- Ella Price’s Journal (1972)
- Miss Giardino (1978)
- The Garden of Eros (1979)
- Killing Wonder (1981)
- Kin of Ata Are Waiting for You (1983)
- A Day in San Francisco (1983)
- The Confessions of Madame Psyche (1986)
- The Test (1991)
- Anita, Anita (1994)
- The Berkeley Pit (2007)
- Myths to Lie By (1984)
- Writing A Novel (1978)
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Dorothy Bryant Books Overview
A pioneer novel of women’s consciousness raising, this quietly powerful narrative traces the journey of a women rebeliing, searching, and gradually coming to know herself, for the first time in her life, at the age of thirty five. The novel begins on the first day of class at a Bay Area community college, and unfolds as a series of entries in the diary the title character has been instructed to keep as an assignment for her English class. Ella Price is a suburban housewife with a reliable, good natured husband, a teenaged daughter, and a typical working class life. Yet she is plagued by fears she cannot name; by a sense of being somehow a ‘freak’ in her comfortable, predictable world; and by a gnawing discontent. For her, deciding to begin college at the age of thirty five is an act of defiance and courage; for her husband, it is a whim to be temporarily indulged. But Ella’s exposure to a new world of books and ideas and to the self revelatory process of journal writing has consequences that even she could not have imagined. As her growing consciousness begins to shake the foundations of her life, she becomes for the first time engaged in the political tumult of the 1960s and also in a passionate, doomed affair with her married English professor. She tries to seek refuge in the security of her home, where her husband is ready to ‘take care of her’ agian. But eventually she must come to the realization that she is irrevocably changed and that to be true to herself, she must make painful choices. First published in 1972, Ella Price’s Journal is a seminal novel of its time an exquisite and deeply authentic literary rendering of a woman’s struggle to give voice to what Betty Friedan in the Feminine Mystique called :the problem that has no name.’ Described as The Women’s Room of the working class and as The Awakening for the 20th century, Ella Price’s Journal inspired 200 letter of response when it was serialized in Redbook, including many from women who wrote that they felt, for the first time, that their lives had been reflected in a work of literature. Dorothy Bryant’s compassionate depiction of the conflicts women face between security and freedom, between attachment and independence, and between the dull comforts of conformity and the frightening challenges of forging a self determined identity will bring no less of a shock of recognition today. A moving and unique version of the traditional bildungsroman, Ella Price’s Journal affirms the possibility of growth toward a richly intense and authentic life at any age.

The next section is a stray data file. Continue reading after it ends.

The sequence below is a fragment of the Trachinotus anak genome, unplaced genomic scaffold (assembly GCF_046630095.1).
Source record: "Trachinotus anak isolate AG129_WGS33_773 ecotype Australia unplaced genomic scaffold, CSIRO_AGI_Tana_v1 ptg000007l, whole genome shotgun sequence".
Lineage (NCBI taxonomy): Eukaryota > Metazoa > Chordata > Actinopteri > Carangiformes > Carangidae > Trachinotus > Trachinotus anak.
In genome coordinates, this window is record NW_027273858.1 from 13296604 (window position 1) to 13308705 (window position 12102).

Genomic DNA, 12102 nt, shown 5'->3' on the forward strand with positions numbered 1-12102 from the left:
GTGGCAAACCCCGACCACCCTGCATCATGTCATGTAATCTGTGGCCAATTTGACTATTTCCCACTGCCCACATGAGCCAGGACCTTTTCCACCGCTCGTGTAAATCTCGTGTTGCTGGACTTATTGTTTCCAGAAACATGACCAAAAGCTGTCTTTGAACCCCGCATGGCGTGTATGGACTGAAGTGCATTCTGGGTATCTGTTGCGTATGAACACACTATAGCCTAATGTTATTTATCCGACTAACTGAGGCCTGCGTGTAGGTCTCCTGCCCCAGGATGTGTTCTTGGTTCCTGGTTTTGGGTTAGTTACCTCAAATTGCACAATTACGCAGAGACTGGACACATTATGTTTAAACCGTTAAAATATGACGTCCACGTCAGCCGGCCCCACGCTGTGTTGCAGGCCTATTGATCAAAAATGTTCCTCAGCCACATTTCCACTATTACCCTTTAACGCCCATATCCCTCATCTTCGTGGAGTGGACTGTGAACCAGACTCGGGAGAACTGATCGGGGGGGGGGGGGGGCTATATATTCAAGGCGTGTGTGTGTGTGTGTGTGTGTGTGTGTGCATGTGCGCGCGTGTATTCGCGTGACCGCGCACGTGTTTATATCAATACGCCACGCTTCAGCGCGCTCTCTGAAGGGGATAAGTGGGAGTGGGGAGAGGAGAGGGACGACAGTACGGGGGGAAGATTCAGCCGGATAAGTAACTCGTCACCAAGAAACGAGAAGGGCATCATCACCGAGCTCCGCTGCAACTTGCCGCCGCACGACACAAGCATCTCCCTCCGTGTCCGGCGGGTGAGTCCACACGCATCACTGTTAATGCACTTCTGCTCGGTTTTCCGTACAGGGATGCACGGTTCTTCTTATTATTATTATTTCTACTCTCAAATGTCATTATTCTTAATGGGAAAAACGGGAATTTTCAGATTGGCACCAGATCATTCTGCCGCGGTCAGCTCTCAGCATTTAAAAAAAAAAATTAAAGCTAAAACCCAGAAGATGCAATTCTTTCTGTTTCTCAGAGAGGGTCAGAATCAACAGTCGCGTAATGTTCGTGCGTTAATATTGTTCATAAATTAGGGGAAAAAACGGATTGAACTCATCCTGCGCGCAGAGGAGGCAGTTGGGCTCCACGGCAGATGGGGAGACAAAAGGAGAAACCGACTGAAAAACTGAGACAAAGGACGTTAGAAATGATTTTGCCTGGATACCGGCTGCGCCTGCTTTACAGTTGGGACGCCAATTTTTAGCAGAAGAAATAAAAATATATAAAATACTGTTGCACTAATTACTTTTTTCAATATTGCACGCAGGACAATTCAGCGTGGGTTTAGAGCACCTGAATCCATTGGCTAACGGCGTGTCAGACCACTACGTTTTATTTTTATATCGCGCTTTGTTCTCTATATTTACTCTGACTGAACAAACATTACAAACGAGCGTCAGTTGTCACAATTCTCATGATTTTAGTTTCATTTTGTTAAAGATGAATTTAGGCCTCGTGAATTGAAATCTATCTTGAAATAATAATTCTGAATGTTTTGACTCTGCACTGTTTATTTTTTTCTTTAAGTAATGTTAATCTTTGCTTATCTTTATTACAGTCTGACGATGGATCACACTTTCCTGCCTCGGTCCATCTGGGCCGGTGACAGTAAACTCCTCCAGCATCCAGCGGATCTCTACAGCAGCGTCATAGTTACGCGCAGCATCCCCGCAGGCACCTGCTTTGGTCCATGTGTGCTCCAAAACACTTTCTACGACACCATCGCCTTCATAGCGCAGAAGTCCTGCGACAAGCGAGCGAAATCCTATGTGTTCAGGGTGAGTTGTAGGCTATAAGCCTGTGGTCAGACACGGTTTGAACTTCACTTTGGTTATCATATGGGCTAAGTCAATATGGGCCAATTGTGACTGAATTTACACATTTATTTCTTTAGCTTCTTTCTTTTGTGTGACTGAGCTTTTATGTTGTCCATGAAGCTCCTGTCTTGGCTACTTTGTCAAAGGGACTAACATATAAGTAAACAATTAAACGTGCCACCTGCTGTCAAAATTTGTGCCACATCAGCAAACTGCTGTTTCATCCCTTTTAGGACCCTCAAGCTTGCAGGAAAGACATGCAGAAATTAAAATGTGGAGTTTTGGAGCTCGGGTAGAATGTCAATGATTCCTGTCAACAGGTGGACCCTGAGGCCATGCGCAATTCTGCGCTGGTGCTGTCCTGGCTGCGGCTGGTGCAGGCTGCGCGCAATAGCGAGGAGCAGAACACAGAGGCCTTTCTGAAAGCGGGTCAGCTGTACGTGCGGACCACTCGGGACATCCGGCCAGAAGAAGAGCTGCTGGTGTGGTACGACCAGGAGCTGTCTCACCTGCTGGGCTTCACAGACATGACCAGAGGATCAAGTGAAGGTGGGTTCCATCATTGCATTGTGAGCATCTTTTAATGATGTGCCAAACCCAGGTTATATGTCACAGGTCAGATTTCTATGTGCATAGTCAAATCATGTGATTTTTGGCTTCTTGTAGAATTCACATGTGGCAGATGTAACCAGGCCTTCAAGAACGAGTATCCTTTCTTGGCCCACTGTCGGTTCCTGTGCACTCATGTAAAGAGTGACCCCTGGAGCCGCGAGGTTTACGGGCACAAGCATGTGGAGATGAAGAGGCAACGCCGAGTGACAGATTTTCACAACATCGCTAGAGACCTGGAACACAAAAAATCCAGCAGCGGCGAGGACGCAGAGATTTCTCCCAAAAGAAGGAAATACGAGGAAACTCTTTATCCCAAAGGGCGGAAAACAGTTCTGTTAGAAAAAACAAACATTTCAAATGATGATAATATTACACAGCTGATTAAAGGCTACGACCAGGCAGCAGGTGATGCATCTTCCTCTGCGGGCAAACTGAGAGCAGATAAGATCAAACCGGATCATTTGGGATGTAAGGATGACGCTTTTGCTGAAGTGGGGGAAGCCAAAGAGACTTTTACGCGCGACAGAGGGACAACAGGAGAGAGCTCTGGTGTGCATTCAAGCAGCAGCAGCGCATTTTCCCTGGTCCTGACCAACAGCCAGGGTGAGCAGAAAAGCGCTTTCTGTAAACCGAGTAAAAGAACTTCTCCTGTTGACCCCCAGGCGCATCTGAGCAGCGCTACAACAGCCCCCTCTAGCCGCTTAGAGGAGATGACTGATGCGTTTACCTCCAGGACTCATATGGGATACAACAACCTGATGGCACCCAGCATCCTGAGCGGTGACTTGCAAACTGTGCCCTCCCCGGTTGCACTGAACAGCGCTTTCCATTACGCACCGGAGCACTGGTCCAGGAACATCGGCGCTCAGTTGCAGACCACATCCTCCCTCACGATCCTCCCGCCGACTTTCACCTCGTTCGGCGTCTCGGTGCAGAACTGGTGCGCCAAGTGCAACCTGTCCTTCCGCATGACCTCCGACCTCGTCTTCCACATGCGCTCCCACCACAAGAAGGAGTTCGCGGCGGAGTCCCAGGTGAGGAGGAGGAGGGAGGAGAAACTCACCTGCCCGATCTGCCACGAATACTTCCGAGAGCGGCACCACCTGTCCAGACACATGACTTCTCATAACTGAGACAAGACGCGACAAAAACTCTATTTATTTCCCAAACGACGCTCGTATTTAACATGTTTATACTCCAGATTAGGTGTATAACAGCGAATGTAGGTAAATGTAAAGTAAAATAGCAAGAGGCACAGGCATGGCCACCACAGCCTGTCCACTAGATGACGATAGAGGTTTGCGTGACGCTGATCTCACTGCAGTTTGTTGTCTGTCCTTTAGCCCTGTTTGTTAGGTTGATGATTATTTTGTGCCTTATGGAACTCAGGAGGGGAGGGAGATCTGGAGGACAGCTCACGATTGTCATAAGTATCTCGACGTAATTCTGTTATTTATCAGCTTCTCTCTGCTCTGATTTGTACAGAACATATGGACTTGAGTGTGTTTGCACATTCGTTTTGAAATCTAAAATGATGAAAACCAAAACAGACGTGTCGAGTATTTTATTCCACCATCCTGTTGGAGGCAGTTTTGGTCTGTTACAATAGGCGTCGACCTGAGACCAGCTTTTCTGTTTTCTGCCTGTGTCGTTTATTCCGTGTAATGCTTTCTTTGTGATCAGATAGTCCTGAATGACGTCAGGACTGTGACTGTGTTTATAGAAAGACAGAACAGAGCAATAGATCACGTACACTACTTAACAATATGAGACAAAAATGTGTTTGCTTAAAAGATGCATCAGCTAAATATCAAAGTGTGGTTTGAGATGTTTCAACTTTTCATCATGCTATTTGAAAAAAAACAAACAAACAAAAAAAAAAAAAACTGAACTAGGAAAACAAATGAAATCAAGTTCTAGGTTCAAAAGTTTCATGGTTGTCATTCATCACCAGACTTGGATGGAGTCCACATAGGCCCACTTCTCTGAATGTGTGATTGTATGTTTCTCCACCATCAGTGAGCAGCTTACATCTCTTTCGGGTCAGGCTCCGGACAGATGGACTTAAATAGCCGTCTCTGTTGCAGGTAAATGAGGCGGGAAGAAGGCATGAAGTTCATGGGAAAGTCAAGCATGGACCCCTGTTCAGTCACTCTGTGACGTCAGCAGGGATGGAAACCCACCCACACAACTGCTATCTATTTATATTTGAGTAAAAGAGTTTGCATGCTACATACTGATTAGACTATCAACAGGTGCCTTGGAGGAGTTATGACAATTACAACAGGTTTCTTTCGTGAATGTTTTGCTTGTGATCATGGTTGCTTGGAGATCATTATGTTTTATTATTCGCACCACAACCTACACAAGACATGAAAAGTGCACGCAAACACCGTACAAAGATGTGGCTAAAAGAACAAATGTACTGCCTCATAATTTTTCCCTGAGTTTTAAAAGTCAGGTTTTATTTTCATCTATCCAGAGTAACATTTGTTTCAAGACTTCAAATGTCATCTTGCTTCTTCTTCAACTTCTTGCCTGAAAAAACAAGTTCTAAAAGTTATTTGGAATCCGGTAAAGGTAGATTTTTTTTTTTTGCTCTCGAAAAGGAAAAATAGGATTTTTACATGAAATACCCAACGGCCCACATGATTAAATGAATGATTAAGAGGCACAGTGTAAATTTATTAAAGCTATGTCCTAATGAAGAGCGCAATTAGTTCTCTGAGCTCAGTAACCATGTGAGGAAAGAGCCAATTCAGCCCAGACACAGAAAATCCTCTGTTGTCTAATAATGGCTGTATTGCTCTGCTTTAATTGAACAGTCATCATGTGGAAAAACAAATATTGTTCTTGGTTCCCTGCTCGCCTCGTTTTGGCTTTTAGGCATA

Faithful followers of Dorothy Bryant’s work revere this subtle, lyrical, and moving novel, originally published in 1978, as a rare testament to the inner life of a teacher and of an older woman struggling to rediscover her place in a world which, increasingly, seems to have no need for her. As the novel begins, 68 year old retired teacher Anna Giardino wakes up in a hospital after having been found lying unconscious in front of Camino Real High School in San Francisco’s Mission District, where she taught for 40 years. She cannot remember what has happened and is unsure even of who she is. In the week that follows, Anna Giardino slowly regains her memory, and the events of her past gradually unfold in a series of flashbacks. The daughter of working class, Italian American parents, Anna recalls her bitter girlhood fights with her father, a tyrannical man hardened and defeated by the struggles of immigrant life; her devotion to her mother and feelings of loyalty toward her family, which clash painfuly with her need for growth and escape; and, above all, her longing to read and to embrace education, which in turn inspires her mission as a teacher. Resolving to teach her students at all costs, and determined to help them break through the barriers imposed by class, race, and expectation, Miss Giardino becomes the epitome of the incorruptible older teacher: strict and exacting, she is feared and detested, but respected and sometimes even loved. Memories of the relationships which punctuated Anna’s mostly solitary life also resurface: her first college romance, crossing class and ethnic lines, with a charming but self absorbed classmate; a passionate but confusing affair with a Mexican man she met while on vacation; and an intense, deep love for a student, which although the feeling is returned can never be openly expressed. Visits to the hospital from old friends, old lovers, and a former student, as well as an unexpected letter from the student she had loved, unleash a myriad of ambiguous feelings. For as the past and present merge and intertwine, Anna acknowledges that she has arrived at the end of her career estranged from herself, from her profession, and from the very students she sought to enlighten. Only when she recalls and confronts the events surrounding her mysterious ‘accident’ does Anna reach an understanding of her experiences and feelings and a real acceptance and affirmation of her life.